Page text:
So we started there‚ and we did some shows here in Philadelphia at the Painted Bride and also the World Café‚ which is part of WXPN. We did a live broadcast for David Dye's World Café. From there we went to Europe and played in Paris and Berlin‚ and then we did three shows in Portugal. Then we came to London‚ had a great show at the ICA‚ then flew into New York and played there at the Canal Room. It was just really wonderful touring this music and watching it evolve every night‚ because it did evolve because of the players on the tour. Chuck Treece on drums. I don't know if you know Mark Boyce. He's been with Boss Hog and The Delta 72-great keyboard player. Barry Meehan on bass‚ myself‚ and then King Britt was doing dub effects and turntables and MCing the show‚ and then we had the multimedia. So‚ it was quite an experience‚ and we're planning on doing more in the summer. Here and there kinds of things. We just got done with that first leg of really getting it out there.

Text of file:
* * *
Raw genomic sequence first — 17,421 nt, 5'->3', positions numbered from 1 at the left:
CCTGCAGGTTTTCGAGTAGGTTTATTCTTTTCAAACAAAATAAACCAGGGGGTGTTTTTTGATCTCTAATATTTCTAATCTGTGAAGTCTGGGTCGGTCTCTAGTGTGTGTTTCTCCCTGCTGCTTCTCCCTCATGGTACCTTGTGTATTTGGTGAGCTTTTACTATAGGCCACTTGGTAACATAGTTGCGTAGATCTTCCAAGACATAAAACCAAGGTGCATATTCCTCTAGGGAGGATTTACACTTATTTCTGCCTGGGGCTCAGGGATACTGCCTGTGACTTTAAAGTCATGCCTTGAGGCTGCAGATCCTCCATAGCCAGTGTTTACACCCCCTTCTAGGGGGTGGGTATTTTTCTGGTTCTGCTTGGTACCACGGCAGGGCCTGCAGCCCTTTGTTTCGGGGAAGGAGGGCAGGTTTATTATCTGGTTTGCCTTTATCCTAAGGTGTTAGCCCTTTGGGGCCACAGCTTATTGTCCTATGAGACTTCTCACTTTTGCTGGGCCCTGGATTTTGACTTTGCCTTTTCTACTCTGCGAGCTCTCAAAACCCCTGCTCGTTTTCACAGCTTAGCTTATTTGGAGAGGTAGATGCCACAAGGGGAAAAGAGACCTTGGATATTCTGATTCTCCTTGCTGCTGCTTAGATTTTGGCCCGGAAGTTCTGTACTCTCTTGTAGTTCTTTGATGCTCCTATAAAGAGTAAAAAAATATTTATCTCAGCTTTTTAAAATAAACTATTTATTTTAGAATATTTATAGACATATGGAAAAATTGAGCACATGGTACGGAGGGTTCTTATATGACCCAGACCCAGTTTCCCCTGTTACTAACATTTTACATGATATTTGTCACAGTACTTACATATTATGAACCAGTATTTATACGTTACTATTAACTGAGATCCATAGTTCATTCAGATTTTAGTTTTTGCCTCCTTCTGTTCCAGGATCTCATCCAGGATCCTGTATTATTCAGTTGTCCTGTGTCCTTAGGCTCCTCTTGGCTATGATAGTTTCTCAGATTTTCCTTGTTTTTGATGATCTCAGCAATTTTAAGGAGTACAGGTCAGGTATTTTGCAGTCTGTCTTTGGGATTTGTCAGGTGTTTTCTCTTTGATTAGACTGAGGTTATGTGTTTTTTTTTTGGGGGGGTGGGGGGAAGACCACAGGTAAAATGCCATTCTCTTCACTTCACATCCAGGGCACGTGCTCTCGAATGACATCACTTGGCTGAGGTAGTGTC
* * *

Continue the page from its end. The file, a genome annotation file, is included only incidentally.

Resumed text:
MM: I'm kind of curious if the reaction was different in Europe as opposed to doing it here.
TM: I must say‚ because I tour a lot in Europe‚ with Ursula Rucker especially‚ and it seems like there's always a better reaction overseas to any of these projects we're doing. Especially the more creative ones. And that's not to put down the American audiences or anything. It just seems to be that Europeans or the Portuguese‚ or whoever‚ seem to be more open minded to different types of music and deeper music. The only thing I would say about Sister Gertrude is there's no vocalist standing on the stage. (laughter) So the audiences that are not knowing what's going to happen‚ you know‚ they're hearing this voice and going‚ well‚ where is she? So to have to understand what we're doing‚ you have to understand the concept of it.